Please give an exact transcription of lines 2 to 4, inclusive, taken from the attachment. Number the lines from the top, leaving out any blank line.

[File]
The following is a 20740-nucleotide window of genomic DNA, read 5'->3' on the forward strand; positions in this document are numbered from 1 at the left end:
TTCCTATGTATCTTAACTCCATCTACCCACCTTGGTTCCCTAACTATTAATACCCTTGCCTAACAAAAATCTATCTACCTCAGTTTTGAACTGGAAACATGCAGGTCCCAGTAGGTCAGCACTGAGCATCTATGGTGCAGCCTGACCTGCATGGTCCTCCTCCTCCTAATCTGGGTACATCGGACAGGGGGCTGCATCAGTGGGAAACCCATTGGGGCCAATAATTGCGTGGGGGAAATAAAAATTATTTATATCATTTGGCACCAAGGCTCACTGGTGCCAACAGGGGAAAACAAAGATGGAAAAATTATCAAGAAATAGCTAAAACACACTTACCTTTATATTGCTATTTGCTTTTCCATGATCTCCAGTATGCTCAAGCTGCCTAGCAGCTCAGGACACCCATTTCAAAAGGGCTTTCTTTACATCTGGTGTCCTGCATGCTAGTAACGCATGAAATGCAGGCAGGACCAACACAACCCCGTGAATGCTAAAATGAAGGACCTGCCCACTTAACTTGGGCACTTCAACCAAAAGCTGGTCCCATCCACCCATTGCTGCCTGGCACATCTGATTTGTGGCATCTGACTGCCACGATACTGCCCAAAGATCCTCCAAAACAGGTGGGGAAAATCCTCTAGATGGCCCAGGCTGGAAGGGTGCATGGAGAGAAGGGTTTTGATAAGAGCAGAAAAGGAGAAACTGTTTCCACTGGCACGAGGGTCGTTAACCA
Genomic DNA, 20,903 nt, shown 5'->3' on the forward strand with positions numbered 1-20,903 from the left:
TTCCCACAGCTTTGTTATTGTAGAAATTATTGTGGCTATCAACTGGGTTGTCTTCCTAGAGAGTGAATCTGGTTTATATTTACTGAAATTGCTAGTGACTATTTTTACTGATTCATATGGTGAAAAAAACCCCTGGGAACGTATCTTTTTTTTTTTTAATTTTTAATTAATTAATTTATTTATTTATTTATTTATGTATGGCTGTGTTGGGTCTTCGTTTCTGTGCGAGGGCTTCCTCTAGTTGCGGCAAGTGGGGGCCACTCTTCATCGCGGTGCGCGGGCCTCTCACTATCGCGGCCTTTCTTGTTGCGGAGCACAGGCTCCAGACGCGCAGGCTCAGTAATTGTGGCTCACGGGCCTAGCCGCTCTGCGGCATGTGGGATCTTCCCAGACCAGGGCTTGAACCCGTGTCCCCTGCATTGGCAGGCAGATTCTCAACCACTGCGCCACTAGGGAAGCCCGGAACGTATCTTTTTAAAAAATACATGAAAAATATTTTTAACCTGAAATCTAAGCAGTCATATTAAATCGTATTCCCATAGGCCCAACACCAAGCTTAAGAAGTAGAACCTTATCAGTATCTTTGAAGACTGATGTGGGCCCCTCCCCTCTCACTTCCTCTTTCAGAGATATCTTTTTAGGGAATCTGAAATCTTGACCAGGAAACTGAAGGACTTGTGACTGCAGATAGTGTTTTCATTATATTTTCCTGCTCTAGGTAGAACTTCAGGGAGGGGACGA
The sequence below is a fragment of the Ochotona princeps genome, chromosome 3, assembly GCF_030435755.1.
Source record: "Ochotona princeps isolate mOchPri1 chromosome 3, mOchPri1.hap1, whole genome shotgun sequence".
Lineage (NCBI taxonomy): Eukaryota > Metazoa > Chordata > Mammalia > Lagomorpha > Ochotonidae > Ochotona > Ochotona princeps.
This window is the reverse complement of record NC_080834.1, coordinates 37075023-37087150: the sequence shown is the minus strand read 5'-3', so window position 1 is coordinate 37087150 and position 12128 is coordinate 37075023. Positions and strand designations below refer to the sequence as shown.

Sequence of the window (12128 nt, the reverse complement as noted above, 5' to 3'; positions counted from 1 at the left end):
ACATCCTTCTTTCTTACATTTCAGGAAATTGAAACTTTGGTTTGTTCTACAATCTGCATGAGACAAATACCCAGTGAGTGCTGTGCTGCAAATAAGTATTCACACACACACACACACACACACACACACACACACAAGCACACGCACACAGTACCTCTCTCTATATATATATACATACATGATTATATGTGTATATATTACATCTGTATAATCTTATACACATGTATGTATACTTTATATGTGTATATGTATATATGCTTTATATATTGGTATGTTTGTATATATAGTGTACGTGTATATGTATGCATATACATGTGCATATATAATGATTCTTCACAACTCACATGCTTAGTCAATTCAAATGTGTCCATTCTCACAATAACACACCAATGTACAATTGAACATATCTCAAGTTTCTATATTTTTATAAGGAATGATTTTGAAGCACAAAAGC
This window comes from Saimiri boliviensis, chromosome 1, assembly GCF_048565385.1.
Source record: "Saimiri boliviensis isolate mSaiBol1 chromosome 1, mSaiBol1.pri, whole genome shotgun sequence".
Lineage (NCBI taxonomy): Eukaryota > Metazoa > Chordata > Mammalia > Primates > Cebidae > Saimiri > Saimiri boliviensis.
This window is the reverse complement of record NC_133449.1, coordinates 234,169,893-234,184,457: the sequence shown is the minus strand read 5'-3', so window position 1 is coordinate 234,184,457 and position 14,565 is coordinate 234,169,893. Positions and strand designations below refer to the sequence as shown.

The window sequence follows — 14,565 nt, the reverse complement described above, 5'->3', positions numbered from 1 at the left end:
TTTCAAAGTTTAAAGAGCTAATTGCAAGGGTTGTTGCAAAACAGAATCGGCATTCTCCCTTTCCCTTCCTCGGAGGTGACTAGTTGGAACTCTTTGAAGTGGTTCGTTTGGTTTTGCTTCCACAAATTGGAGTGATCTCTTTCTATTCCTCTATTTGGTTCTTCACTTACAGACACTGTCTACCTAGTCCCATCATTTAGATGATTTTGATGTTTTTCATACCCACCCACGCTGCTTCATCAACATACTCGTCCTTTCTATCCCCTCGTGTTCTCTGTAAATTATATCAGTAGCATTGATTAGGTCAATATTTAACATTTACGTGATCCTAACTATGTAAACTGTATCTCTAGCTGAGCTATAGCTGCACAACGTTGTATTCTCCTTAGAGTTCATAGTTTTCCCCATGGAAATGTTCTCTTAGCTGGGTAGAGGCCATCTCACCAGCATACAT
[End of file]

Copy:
TTCCTATGTATCTTAACTCCATCTACCCACCTTGGTTCCCTAACTATTAATACCCTTGCCTAACAAAAATCTATCTACCTCAGTTTTGAACTGGAAACATGCAGGTCCCAGTAGGTCAGCACTGAGCATCTATGGTGCAGCCTGACCTGCATGGTCCTCCTCCTCCTAATCTGGGTACATCGGACAGGGGGCTGCATCAGTGGGAAACCCATTGGGGCCAATAATTGCGTGGGGGAAATAAAAATTATTTATATCATTTGGCACCAAGGCTCACTGGTGCCAACAGGGGAAAACAAAGATGGAAAAATTATCAAGAAATAGCTAAAACACACTTACCTTTATATTGCTATTTGCTTTTCCATGATCTCCAGTATGCTCAAGCTGCCTAGCAGCTCAGGACACCCATTTCAAAAGGGCTTTCTTTACATCTGGTGTCCTGCATGCTAGTAACGCATGAAATGCAGGCAGGACCAACACAACCCCGTGAATGCTAAAATGAAGGACCTGCCCACTTAACTTGGGCACTTCAACCAAAAGCTGGTCCCATCCACCCATTGCTGCCTGGCACATCTGATTTGTGGCATCTGACTGCCACGATACTGCCCAAAGATCCTCCAAAACAGGTGGGGAAAATCCTCTAGATGGCCCAGGCTGGAAGGGTGCATGGAGAGAAGGGTTTTGATAAGAGCAGAAAAGGAGAAACTGTTTCCACTGGCACGAGGGTCGTTAACCA
Genomic DNA, 20,903 nt, shown 5'->3' on the forward strand with positions numbered 1-20,903 from the left:
TTCCCACAGCTTTGTTATTGTAGAAATTATTGTGGCTATCAACTGGGTTGTCTTCCTAGAGAGTGAATCTGGTTTATATTTACTGAAATTGCTAGTGACTATTTTTACTGATTCATATGGTGAAAAAAACCCCTGGGAACGTATCTTTTTTTTTTTTAATTTTTAATTAATTAATTTATTTATTTATTTATTTATGTATGGCTGTGTTGGGTCTTCGTTTCTGTGCGAGGGCTTCCTCTAGTTGCGGCAAGTGGGGGCCACTCTTCATCGCGGTGCGCGGGCCTCTCACTATCGCGGCCTTTCTTGTTGCGGAGCACAGGCTCCAGACGCGCAGGCTCAGTAATTGTGGCTCACGGGCCTAGCCGCTCTGCGGCATGTGGGATCTTCCCAGACCAGGGCTTGAACCCGTGTCCCCTGCATTGGCAGGCAGATTCTCAACCACTGCGCCACTAGGGAAGCCCGGAACGTATCTTTTTAAAAAATACATGAAAAATATTTTTAACCTGAAATCTAAGCAGTCATATTAAATCGTATTCCCATAGGCCCAACACCAAGCTTAAGAAGTAGAACCTTATCAGTATCTTTGAAGACTGATGTGGGCCCCTCCCCTCTCACTTCCTCTTTCAGAGATATCTTTTTAGGGAATCTGAAATCTTGACCAGGAAACTGAAGGACTTGTGACTGCAGATAGTGTTTTCATTATATTTTCCTGCTCTAGGTAGAACTTCAGGGAGGGGACGA